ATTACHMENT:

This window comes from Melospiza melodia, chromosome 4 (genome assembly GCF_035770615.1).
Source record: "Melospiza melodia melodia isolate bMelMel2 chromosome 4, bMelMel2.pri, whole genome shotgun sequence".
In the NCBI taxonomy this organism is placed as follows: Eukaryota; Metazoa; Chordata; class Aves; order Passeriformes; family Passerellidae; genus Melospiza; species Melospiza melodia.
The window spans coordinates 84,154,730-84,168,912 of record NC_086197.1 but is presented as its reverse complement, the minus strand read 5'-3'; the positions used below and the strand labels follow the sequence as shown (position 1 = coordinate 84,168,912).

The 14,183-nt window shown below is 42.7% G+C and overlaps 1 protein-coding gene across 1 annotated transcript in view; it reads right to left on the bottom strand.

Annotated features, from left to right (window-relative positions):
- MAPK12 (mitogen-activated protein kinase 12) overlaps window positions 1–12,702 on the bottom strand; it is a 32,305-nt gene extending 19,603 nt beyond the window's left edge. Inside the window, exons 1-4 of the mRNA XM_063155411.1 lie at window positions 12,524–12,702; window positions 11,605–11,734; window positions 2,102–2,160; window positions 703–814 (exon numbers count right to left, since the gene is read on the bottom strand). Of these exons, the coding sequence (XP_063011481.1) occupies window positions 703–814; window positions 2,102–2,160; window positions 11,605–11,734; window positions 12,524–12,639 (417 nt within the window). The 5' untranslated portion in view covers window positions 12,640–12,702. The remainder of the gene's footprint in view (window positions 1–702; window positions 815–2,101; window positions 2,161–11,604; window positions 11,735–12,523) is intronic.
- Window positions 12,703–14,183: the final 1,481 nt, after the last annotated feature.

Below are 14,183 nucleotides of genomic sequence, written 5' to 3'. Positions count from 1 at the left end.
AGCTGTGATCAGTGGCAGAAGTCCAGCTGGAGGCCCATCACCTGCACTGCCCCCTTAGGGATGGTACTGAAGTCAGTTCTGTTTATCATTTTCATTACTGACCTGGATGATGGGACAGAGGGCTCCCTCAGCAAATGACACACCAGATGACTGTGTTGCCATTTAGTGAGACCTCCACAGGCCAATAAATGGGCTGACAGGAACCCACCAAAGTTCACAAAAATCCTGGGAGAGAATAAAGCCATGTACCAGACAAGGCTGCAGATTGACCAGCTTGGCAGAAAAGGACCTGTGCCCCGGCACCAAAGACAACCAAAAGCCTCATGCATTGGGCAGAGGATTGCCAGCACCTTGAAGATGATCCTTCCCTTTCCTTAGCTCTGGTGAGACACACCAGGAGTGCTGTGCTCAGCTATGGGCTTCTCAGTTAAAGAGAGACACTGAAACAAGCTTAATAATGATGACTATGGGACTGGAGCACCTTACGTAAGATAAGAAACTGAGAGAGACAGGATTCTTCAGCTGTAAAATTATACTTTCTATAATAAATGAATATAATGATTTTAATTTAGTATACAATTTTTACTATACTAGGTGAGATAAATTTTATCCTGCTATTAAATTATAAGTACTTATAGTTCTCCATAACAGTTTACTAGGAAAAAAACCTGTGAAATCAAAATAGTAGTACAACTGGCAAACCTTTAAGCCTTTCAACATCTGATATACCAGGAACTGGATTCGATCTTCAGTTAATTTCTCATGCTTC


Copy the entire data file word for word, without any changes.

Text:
This window comes from Melospiza melodia, chromosome 4 (genome assembly GCF_035770615.1).
Source record: "Melospiza melodia melodia isolate bMelMel2 chromosome 4, bMelMel2.pri, whole genome shotgun sequence".
In the NCBI taxonomy this organism is placed as follows: Eukaryota; Metazoa; Chordata; class Aves; order Passeriformes; family Passerellidae; genus Melospiza; species Melospiza melodia.
The window spans coordinates 84,154,730-84,168,912 of record NC_086197.1 but is presented as its reverse complement, the minus strand read 5'-3'; the positions used below and the strand labels follow the sequence as shown (position 1 = coordinate 84,168,912).

The 14,183-nt window shown below is 42.7% G+C and overlaps 1 protein-coding gene across 1 annotated transcript in view; it reads right to left on the bottom strand.

Annotated features, from left to right (window-relative positions):
- MAPK12 (mitogen-activated protein kinase 12) overlaps window positions 1–12,702 on the bottom strand; it is a 32,305-nt gene extending 19,603 nt beyond the window's left edge. Inside the window, exons 1-4 of the mRNA XM_063155411.1 lie at window positions 12,524–12,702; window positions 11,605–11,734; window positions 2,102–2,160; window positions 703–814 (exon numbers count right to left, since the gene is read on the bottom strand). Of these exons, the coding sequence (XP_063011481.1) occupies window positions 703–814; window positions 2,102–2,160; window positions 11,605–11,734; window positions 12,524–12,639 (417 nt within the window). The 5' untranslated portion in view covers window positions 12,640–12,702. The remainder of the gene's footprint in view (window positions 1–702; window positions 815–2,101; window positions 2,161–11,604; window positions 11,735–12,523) is intronic.
- Window positions 12,703–14,183: the final 1,481 nt, after the last annotated feature.

Below are 14,183 nucleotides of genomic sequence, written 5' to 3'. Positions count from 1 at the left end.
AGCTGTGATCAGTGGCAGAAGTCCAGCTGGAGGCCCATCACCTGCACTGCCCCCTTAGGGATGGTACTGAAGTCAGTTCTGTTTATCATTTTCATTACTGACCTGGATGATGGGACAGAGGGCTCCCTCAGCAAATGACACACCAGATGACTGTGTTGCCATTTAGTGAGACCTCCACAGGCCAATAAATGGGCTGACAGGAACCCACCAAAGTTCACAAAAATCCTGGGAGAGAATAAAGCCATGTACCAGACAAGGCTGCAGATTGACCAGCTTGGCAGAAAAGGACCTGTGCCCCGGCACCAAAGACAACCAAAAGCCTCATGCATTGGGCAGAGGATTGCCAGCACCTTGAAGATGATCCTTCCCTTTCCTTAGCTCTGGTGAGACACACCAGGAGTGCTGTGCTCAGCTATGGGCTTCTCAGTTAAAGAGAGACACTGAAACAAGCTTAATAATGATGACTATGGGACTGGAGCACCTTACGTAAGATAAGAAACTGAGAGAGACAGGATTCTTCAGCTGTAAAATTATACTTTCTATAATAAATGAATATAATGATTTTAATTTAGTATACAATTTTTACTATACTAGGTGAGATAAATTTTATCCTGCTATTAAATTATAAGTACTTATAGTTCTCCATAACAGTTTACTAGGAAAAAAACCTGTGAAATCAAAATAGTAGTACAACTGGCAAACCTTTAAGCCTTTCAACATCTGATATACCAGGAACTGGATTCGATCTTCAGTTAATTTCTCATGCTTC